The backfield will be the primary focus in Detroit for fantasy purposes, and that makes a ton of sense. Kerryon Johnson has had season-ending knee injuries in two straight seasons, and is wearing a brace on his right leg. We’re told the Lions like Johnson in the passing game more than you might think, but there’s a problem for him…
Rookie RB D’Andre Swift has been as good as advertised in that department, constantly cooking linebackers in drills. Now, that’s not exactly a murderer’s row of linebackers pointed out there, but if you want to get really excited, check out what former Lion QB and current ESPN analyst Dan Orlovsky told Kyle Meinke of MLive.com — the name Alvin Kamara was brought up.
By the way, the Lions also really like Bo Scarbrough as an early-down back, so Johnson could be on a short leash here (the Lions signed vet Jonathan Williams for depth). I want absolutely nothing to do with Kerryon, and though I’m very underweight on Swift to this point, I can be talked into taking him at his current ADP. Tim Twentyman, who has covered the Lions for the team’s official site for a long time, calls this a committee situation. Swift, the more talented player without the recent track record of serious injuries, is the guy I want if I’m investing in the Lions’ backfield.
It’s not great news that OC Darrell Bevell and TE TJ Hockenson himself has admitted that he’s not 100% yet as he returns from an ankle injury, but Hockenson is practicing and making plays, for what it’s worth. I’m still on Hockenson as a super-gifted breakout TE option, but the injury does give me some pause. Hockenson stood out on Thursday, according to The Athletic’s Nick Baumgartner.
Given the Lions’ lack of depth at WR — and with Kenny Golladay, Marvin Jones, and Danny Amendola all in contract years — keep an eye on rookie Quintez Cephus, who may have fallen to the fifth round in April’s NFL Draft because of a bad Combine but he tested better at his Pro Day and has been impressive so far in camp. He’s a really good route runner.
Green Bay Packers
By the way, our Adam Caplan says the Packers very much have interest in re-signing RB Aaron Jones, so my read on the situation is that Jamaal Williams is gone after this season while Jones and Dillon share the workload. Dillon is going to have to improve in pass protection to get on the field early, at least in obvious passing situations. I seriously doubt he’s ahead of either Jones or Williams for third-down snaps, even if his receiving ability has been a surprise so far.
At tight end, second-year man Jace Sternberger has been activated off the COVID-19 list, but he might not have a clear path to the starting job just yet — don’t forget about Robert Tonyan. Longtime beat writer Rob Demovsky of ESPN agrees.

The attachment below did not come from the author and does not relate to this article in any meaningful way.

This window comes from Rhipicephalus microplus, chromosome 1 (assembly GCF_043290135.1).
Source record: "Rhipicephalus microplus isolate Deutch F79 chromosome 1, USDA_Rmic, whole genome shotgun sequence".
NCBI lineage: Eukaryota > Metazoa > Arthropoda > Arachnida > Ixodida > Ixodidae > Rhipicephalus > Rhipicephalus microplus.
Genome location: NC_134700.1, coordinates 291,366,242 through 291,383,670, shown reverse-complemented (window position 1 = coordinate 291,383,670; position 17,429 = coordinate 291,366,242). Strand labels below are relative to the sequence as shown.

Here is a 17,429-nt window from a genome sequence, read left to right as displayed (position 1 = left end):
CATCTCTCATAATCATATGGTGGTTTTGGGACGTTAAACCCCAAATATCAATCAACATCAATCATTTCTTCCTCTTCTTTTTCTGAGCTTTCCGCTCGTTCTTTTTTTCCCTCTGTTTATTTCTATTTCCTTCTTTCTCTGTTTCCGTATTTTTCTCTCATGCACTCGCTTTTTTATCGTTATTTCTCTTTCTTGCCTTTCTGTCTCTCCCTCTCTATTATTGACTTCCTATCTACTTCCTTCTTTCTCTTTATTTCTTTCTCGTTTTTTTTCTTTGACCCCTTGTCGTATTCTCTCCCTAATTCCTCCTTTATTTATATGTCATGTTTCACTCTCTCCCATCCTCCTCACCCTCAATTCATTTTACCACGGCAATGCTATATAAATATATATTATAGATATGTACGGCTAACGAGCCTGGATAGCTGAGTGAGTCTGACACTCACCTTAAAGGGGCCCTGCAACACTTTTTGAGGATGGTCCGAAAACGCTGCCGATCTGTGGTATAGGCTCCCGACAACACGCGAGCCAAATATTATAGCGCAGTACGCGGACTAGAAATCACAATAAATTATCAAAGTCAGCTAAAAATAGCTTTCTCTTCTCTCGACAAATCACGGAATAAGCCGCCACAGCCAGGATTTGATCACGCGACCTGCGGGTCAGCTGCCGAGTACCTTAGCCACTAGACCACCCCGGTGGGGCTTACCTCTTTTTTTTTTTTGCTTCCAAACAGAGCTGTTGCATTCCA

The WR position has been a big spot of debate for the Packers, since they didn’t spend a single pick on it in a loaded draft class, and then Devin Funchess opted out. While it appears Allen Lazard is a near-lock to start opposite Davante Adams, other guys will be looking to make an impact.
Third-year man Marquez Valdes-Scantling was terrible last year, but he told our Adam Caplan on SiriusXM NFL Radio that he was playing through two injuries (which he didn’t specify). It’s something HC Matt LaFleur backed up. This is a wait-and-see kind of situation for fantasy, but MVS is impressing so far.
Two more observations from The Athletic beat writer Matt Schneidman — there’s a chance Tim Boyle is the #2 QB over Jordan Love this season, while former CFL star Reggie Begelton is showing the quickness and hands that could make him a really good option out of the slot.
Also, it appears the Packers have instituted an utterly bizarre media policy. Let’s allow absolutely zero information from our practices that no one can attend while we don’t play preseason games! Brilliant!
I don’t think tight end will be a particularly important position for fantasy for the Texans, but it’s worth noting that The Athletic’s Aaron Reiss noticed third-year TE Jordan Thomas, who is battling for a roster spot, has looked like he’s in much better shape this year. Thomas could be battling for a roster spot with second-year man Kahale Warring.
Reiss also wrote a particularly eye-opening piece about the Texans’ backfield — could “21” personnel be a huge part of what they do this year, with both David Johnson and Duke Johnson playing at the same time? Reiss noted the success of QB Deshaun Watson in “12” personnel and thinks “21” can offer a similar type of advantage. I’m on the record of buying Duke and fading David at current costs, by the way.